To emphasize the potential for the Thirteenth Amendment in this regard, I explore its applicability to a context in which the disparate-impact theory has been most regularly employed: challenging school discipline practices in public education. The school discipline phenomenon holds discursive value in this Article because it most consistently receives national attention with respect to the disparate-impact concerns in schools--as evidenced by the plethora of advocacy reports, public-facing government documents, and media attention relative to other disparate-impact issues. This Article's focus notwithstanding, I do not mean to suggest that only discrimination that the disparate-impact theory has been used to challenge would be appropriate for Thirteenth Amendment claims. Nor do I mean to suggest that school discipline be the sole education equity issue the Thirteenth Amendment might implicate. Indeed, the Amendment's social and legislative histories confirm that others agreed with Black Americans who viewed attaining an education as one of the most significant attributes of freedom. Real freedom would have to mean, among other important things, the absence of any barrier to public education for Black Americans.

These include barriers like discriminatory school discipline policies. The U.S. American tradition of policing Black American bodies is informed by perceptions and social domination practices that are, if not identical, very clearly rooted in the same views and social customs that either underlay or helped perpetuate the United States's enslavement of Black Americans. Accordingly, this Article holds that Congress should lead the way in enforcing the eradication of race-based policing in schools as a violation of the Thirteenth Amendment to the extent that such practices continue to impede real freedom. In outlining a potential application of the Thirteenth Amendment to racially discriminatory school discipline policies, the Article offers a potential alternative for generally challenging racial disparities in education or pursuing antidiscrimination litigation in other contexts altogether.

I structure this Article in three Parts. In Part I, I provide a brief overview of the current disparate-impact framework's doctrinal requirements and a discussion of its original aim regarding discrimination against Black Americans. I include, as a specific example, the disparate-impact standards under Title VI of the Civil Rights Act of 1964 with respect to challenging discriminatory public-school policies. I then discuss the specific reasons the disparate-impact theory's power for accomplishing racial justice for Black Americans generally has suffered. I turn to the Thirteenth Amendment in Part II, where I discuss the Amendment's relatively limited jurisprudence, in part to emphasize the sound legal foundation for utilizing the Thirteenth Amendment as a basis for antidiscrimination litigation. I next explore the legislative and social histories of the Amendment to illuminate why courts and legislators should liberally understand the concept of “freedom” for Black Americans to ensure the most faithful consideration and enforcement of claims brought under the Amendment that challenge racial discrimination. I note how such a concept of freedom necessarily encompasses the removal of discriminatory public-school discipline policies. In Part III, after connecting the common antidiscrimination goals of the Thirteenth Amendment and the disparate-impact theory, I endorse a two-part standard Congress could apply to reach a finding that racially discriminatory practices--like zero-tolerance public-school discipline policies--constitute a “badge and incident” of slavery and therefore are prohibited by the Amendment. I then explain Congress's special authority to enact legislation based on such a finding and the relevant constitutional and political considerations. I end with a discussion of how the Thirteenth Amendment approach to barring facially neutral policies' discrimination against Black Americans can avenge the current weaknesses of the traditional disparate-impact theory.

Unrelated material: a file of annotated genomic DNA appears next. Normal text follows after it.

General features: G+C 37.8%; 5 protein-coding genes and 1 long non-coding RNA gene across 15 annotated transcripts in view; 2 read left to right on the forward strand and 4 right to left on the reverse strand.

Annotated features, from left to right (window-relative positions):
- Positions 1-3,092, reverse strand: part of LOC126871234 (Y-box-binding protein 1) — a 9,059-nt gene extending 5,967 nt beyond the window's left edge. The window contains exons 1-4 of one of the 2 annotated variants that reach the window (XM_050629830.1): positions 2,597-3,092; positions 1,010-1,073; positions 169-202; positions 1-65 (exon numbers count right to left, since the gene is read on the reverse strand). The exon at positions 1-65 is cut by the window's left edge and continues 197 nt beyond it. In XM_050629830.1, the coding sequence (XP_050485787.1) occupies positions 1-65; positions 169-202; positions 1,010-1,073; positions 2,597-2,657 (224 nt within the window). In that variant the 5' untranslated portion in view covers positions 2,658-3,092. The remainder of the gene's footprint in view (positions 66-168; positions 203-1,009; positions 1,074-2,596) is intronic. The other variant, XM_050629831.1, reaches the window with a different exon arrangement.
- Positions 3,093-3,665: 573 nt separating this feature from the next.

[. . .]

Two years ago marked the anniversary of when many acknowledge that some of the first enslaved Africans arrived to the shores of what is now the United States. Those ultimately enslaved in the United States would be subjected not only to inconceivable violence and physical subjugation, but also a complex social and political apparatus of domination primarily configured by a white American imagination. Slavery went beyond the legal ownership of humans and was comprised of “an entire system of conventions, understandings, practices, and institutions that conferred power and social status and maintained economic and social dependency.” To justify their treatment of those they enslaved, white Americans created a powerful myth of Black American inferiority that dehumanized them. Black Americans' dehumanization was essential to the maintenance of slavery as an institution; without that treatment, the American promise of liberty and equality among all of its citizens could not be taken seriously. And one of the many other powerful ways of reinforcing this dehumanization and controlling Black Americans was the creation of barriers to public education.